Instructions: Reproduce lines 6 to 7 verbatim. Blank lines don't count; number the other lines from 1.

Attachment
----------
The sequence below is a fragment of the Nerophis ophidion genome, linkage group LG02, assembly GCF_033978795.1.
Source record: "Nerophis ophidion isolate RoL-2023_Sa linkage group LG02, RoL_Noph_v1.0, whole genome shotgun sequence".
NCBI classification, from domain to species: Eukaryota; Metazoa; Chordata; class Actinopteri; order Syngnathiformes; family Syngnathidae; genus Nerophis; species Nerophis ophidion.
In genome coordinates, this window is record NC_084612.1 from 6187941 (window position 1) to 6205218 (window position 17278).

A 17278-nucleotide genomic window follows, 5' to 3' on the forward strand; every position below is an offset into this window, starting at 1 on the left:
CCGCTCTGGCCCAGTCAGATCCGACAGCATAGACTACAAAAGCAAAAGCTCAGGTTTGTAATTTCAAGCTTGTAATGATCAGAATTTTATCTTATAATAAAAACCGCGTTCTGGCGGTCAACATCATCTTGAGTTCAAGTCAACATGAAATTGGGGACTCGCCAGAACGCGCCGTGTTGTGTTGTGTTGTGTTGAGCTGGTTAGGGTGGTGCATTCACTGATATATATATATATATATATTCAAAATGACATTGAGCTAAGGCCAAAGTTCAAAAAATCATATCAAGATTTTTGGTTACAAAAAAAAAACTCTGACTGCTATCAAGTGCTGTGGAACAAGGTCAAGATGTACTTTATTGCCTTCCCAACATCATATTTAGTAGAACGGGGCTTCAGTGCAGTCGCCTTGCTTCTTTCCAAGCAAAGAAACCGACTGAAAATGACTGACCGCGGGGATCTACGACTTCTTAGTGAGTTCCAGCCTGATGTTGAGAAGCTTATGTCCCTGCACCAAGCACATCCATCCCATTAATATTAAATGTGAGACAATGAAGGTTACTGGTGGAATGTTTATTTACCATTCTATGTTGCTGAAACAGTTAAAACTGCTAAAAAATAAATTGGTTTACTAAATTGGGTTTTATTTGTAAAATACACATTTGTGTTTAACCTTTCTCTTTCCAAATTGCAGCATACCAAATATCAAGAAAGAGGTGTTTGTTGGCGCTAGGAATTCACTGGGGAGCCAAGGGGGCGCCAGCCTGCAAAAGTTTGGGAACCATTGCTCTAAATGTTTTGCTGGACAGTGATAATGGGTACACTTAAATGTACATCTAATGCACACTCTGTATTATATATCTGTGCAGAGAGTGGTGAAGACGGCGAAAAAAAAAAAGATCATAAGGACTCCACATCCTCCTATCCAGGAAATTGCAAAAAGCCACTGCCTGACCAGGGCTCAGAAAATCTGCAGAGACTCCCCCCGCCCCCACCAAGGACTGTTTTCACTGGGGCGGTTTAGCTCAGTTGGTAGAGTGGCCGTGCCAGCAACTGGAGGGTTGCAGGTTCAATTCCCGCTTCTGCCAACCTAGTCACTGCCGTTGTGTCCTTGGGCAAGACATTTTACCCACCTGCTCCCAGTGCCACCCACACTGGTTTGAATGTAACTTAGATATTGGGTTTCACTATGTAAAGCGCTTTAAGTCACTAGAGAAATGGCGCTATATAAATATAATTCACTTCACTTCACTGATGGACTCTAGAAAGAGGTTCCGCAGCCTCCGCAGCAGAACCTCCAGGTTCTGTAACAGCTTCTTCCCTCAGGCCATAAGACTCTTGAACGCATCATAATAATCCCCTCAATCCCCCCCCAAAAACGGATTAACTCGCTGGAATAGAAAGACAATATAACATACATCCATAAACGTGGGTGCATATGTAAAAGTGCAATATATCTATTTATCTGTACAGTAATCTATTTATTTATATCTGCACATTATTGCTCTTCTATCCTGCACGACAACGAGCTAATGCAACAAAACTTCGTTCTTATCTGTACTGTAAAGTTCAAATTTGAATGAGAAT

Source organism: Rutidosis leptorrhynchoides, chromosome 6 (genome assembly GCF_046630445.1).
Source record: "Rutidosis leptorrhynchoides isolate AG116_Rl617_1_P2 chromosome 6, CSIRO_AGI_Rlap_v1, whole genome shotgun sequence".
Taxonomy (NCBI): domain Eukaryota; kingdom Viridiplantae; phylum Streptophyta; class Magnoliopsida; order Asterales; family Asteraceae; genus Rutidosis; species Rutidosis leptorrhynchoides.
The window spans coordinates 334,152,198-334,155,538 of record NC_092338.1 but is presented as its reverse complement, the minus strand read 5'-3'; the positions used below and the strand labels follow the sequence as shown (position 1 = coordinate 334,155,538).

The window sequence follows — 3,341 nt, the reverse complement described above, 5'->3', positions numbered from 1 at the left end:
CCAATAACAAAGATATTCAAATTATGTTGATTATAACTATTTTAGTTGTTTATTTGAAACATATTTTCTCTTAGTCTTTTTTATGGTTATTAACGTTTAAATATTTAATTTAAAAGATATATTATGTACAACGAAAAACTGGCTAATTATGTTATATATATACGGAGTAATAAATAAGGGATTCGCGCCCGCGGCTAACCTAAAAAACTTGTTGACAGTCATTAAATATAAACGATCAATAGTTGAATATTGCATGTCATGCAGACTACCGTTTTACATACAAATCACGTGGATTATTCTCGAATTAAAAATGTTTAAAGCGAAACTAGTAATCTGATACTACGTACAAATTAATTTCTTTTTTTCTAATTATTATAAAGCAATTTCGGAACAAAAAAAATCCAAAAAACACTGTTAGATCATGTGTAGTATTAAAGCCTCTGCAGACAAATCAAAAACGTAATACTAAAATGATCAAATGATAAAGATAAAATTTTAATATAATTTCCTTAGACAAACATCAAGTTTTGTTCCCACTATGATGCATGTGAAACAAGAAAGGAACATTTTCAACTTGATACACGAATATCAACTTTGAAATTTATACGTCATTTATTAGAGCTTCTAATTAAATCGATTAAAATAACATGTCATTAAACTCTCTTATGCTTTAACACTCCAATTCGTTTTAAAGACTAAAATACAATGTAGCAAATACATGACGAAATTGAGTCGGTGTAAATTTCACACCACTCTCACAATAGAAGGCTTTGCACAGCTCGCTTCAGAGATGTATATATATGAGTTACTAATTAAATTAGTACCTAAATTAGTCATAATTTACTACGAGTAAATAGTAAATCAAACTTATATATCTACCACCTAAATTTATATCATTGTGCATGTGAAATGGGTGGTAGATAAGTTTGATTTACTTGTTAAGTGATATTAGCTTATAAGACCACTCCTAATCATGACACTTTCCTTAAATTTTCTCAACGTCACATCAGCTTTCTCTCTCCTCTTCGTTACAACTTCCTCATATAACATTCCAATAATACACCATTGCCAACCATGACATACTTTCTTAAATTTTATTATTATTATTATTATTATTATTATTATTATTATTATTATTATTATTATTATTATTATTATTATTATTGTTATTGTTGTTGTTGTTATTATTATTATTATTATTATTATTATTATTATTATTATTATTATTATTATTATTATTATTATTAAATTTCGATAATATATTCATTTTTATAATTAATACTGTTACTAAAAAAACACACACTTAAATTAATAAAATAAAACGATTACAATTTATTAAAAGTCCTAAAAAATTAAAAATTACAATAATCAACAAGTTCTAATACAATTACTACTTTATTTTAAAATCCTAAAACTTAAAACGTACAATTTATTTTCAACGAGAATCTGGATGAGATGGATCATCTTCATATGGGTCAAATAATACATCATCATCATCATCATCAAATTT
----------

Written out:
CCGCTCTGGCCCAGTCAGATCCGACAGCATAGACTACAAAAGCAAAAGCTCAGGTTTGTAATTTCAAGCTTGTAATGATCAGAATTTTATCTTATAATAAAAACCGCGTTCTGGCGGTCAACATCATCTTGAGTTCAAGTCAACATGAAATTGGGGACTCGCCAGAACGCGCCGTGTTGTGTTGTGTTGTGTTGAGCTGGTTAGGGTGGTGCATTCACTGATATATATATATATATATATTCAAAATGACATTGAGCTAAGGCCAAAGTTCAAAAAATCATATCAAGATTTTTGGTTACAAAAAAAAAACTCTGACTGCTATCAAGTGCTGTGGAACAAGGTCAAGATGTACTTTATTGCCTTCCCAACATCATATTTAGTAGAACGGGGCTTCAGTGCAGTCGCCTTGCTTCTTTCCAAGCAAAGAAACCGACTGAAAATGACTGACCGCGGGGATCTACGACTTCTTAGTGAGTTCCAGCCTGATGTTGAGAAGCTTATGTCCCTGCACCAAGCACATCCATCCCATTAATATTAAATGTGAGACAATGAAGGTTACTGGTGGAATGTTTATTTACCATTCTATGTTGCTGAAACAGTTAAAACTGCTAAAAAATAAATTGGTTTACTAAATTGGGTTTTATTTGTAAAATACACATTTGTGTTTAACCTTTCTCTTTCCAAATTGCAGCATACCAAATATCAAGAAAGAGGTGTTTGTTGGCGCTAGGAATTCACTGGGGAGCCAAGGGGGCGCCAGCCTGCAAAAGTTTGGGAACCATTGCTCTAAATGTTTTGCTGGACAGTGATAATGGGTACACTTAAATGTACATCTAATGCACACTCTGTATTATATATCTGTGCAGAGAGTGGTGAAGACGGCGAAAAAAAAAAAGATCATAAGGACTCCACATCCTCCTATCCAGGAAATTGCAAAAAGCCACTGCCTGACCAGGGCTCAGAAAATCTGCAGAGACTCCCCCCGCCCCCACCAAGGACTGTTTTCACTGGGGCGGTTTAGCTCAGTTGGTAGAGTGGCCGTGCCAGCAACTGGAGGGTTGCAGGTTCAATTCCCGCTTCTGCCAACCTAGTCACTGCCGTTGTGTCCTTGGGCAAGACATTTTACCCACCTGCTCCCAGTGCCACCCACACTGGTTTGAATGTAACTTAGATATTGGGTTTCACTATGTAAAGCGCTTTAAGTCACTAGAGAAATGGCGCTATATAAATATAATTCACTTCACTTCACTGATGGACTCTAGAAAGAGGTTCCGCAGCCTCCGCAGCAGAACCTCCAGGTTCTGTAACAGCTTCTTCCCTCAGGCCATAAGACTCTTGAACGCATCATAATAATCCCCTCAATCCCCCCCCAAAAACGGATTAACTCGCTGGAATAGAAAGACAATATAACATACATCCATAAACGTGGGTGCATATGTAAAAGTGCAATATATCTATTTATCTGTACAGTAATCTATTTATTTATATCTGCACATTATTGCTCTTCTATCCTGCACGACAACGAGCTAATGCAACAAAACTTCGTTCTTATCTGTACTGTAAAGTTCAAATTTGAATGAGAAT

Source organism: Rutidosis leptorrhynchoides, chromosome 6 (genome assembly GCF_046630445.1).